Quinn was kind enough to pitch in for Thanksgiving by making a few dishes of his own, one of which was this beautiful apple pie. Being prone to research, he gathered quite a bit of information before digging in. As a compliment to this post, check out his pie crust adventure, too.
Jennifer had her hands full this Thanksgiving as she had taken on the majority of the cooking for 16 people. I was able to take off Wednesday to lend a hand as needed with her numerous concoctions and to work on three of my own. Of course, given my favorite baker’s aversion to raw meat, the turkey was all mine (this year, anyway, as I was not struck down by some wretched little bug). I also made a focaccia seasoned to compliment the dressing Jennifer made (which, unfortunately, never made it in front of a camera). My third contribution was an apple pie. I’ve been itching to make a pie since watching Alton Brown’s pie episode, Crust Never Sleeps, so I based my pie on his method. The crust preparation was discussed at length in another post, so I’ll move right on to the filling.
Performing a Google search for “apple pie recipe” returns a sizable list, upwards of two million results. Utterly daunted by this, I fled to Jennifer’s cookbook shelves where I lost count of baking-specific tomes. My daunt renewed, I sat down and reached for some biscotti which was perched atop Martha’s Baking Handbook. I felt certain this was no coincidence. I quickly found her Classic Apple Pie recipe and was swayed by the photograph (fueled by my escalating hunger). In her brief prelude to the recipe she says that it “was inspired by the large selection of apples available throughout the autumn months at the Union Square Greenmarket.” Whenever Jennifer and I get a chance to visit the Greenmarket, it makes us giddy at first, then devastated by the thought of returning to our local produce selection. Beyond the fond memories resurfaced by the description, the thought of employing a variety of apples in my pie appealed to me. Oh, and an egg wash made with heavy cream instead of water? Are you freakin’ kidding me? I was sold.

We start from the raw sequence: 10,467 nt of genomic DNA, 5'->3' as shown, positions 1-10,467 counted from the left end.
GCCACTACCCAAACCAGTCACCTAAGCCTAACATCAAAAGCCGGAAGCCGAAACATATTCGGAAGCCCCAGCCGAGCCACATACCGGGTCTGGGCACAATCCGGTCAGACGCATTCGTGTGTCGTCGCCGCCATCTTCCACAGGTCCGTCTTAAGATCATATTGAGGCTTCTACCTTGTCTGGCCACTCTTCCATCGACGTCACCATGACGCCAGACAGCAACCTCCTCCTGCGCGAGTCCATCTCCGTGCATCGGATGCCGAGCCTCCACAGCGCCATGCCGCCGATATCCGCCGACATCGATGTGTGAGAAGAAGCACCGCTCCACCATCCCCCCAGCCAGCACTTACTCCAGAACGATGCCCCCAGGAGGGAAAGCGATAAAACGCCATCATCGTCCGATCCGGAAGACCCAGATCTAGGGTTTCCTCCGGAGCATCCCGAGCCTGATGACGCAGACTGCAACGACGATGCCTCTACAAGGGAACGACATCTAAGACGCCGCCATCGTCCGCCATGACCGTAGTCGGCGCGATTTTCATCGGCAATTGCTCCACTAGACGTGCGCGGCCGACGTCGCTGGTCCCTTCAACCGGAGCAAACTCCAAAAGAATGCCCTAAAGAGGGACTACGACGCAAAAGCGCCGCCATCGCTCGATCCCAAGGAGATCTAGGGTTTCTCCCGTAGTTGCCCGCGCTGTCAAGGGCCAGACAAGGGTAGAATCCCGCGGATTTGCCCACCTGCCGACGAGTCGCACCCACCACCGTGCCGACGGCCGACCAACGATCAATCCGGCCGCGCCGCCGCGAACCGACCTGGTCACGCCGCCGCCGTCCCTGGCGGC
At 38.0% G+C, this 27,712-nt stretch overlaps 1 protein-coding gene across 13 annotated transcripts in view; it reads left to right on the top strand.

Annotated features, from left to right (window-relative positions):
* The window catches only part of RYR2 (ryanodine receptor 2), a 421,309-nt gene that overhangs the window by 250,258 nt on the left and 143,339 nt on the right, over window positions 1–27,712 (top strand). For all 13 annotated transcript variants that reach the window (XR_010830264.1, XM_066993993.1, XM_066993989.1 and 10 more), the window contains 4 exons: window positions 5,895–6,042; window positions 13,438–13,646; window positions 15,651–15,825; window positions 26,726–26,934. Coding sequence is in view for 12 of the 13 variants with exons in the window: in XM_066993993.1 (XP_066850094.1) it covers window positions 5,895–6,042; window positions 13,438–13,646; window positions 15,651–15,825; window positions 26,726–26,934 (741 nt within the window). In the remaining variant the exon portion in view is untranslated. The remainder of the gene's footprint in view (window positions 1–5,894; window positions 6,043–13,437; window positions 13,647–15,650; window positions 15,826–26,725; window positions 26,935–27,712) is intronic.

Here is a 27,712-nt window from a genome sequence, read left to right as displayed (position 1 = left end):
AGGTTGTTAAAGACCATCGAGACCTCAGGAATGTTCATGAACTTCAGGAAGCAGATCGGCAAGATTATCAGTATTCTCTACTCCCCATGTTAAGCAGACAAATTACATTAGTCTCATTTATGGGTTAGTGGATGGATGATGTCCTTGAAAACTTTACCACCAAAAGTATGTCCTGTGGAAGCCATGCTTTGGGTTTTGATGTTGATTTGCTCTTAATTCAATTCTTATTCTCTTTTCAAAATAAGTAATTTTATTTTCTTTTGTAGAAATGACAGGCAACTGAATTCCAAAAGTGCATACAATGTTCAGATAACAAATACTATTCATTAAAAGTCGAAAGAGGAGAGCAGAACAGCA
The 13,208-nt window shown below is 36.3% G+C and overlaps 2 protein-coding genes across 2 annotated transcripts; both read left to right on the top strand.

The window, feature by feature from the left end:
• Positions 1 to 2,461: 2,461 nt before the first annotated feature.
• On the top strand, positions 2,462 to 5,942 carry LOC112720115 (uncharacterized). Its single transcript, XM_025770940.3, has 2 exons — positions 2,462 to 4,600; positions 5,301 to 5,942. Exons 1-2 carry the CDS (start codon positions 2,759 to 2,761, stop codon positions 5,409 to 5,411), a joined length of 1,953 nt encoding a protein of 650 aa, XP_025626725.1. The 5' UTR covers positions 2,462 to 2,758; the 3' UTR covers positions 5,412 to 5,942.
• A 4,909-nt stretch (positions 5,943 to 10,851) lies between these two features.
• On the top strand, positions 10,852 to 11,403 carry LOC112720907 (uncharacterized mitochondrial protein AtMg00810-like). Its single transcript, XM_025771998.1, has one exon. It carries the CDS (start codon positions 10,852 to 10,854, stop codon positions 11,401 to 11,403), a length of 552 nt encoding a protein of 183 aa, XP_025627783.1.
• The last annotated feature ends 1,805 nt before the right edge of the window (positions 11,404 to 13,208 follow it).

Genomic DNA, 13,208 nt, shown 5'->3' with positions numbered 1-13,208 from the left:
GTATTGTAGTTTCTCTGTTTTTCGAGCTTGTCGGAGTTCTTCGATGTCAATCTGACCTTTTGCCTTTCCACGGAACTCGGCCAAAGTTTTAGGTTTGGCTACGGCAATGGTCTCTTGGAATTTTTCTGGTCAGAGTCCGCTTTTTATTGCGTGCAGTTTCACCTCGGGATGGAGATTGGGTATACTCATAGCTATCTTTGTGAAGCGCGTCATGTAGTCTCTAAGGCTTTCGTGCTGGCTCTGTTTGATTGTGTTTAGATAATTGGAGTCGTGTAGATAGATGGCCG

The peeling, coring, and slicing was by far the most difficult part of this pie filling preparation. Once they are sliced up, the apples are tossed with flour, sugar, spices and some lemon juice to prevent browning. I stacked the apples as high as I felt was safe from a structural engineering perspective, but the pie found a way to settle and shrink a little during baking, so don’t fear stacking a tall pie.
Jennifer was very excited because this marked the first use of her pretty new Emile Henry pie plate. The color had a rich look of fall and accentuated the autumn feel of the dish. On our recent trip to NYC, Jennifer found some cute leaf shape cutters in anticipation of just this pie. Our initial thought was to have a solid crust atop the pie with leaf shaped vents cut out near the top, maybe a few leaf cutouts around the edges. Jennifer voiced an innocent little suggestion after I had the pie filling assembled and the top crust rolled out. “Oh, look on the next page.. Martha has little star shaped cutouts of crust dotted on top of that pie…” I’m not really certain how long she’d been holding back this idea, waiting for the right time, but she had to know with complete certainty that I would be inspired, that the image of a pile of fallen leaves would be irresistible to me. I got to cutting and converted the disk of rolled out pie crust to a mound of leaves and acorns, overlapping them slightly and sealing them along the rim of the lower crust with egg wash.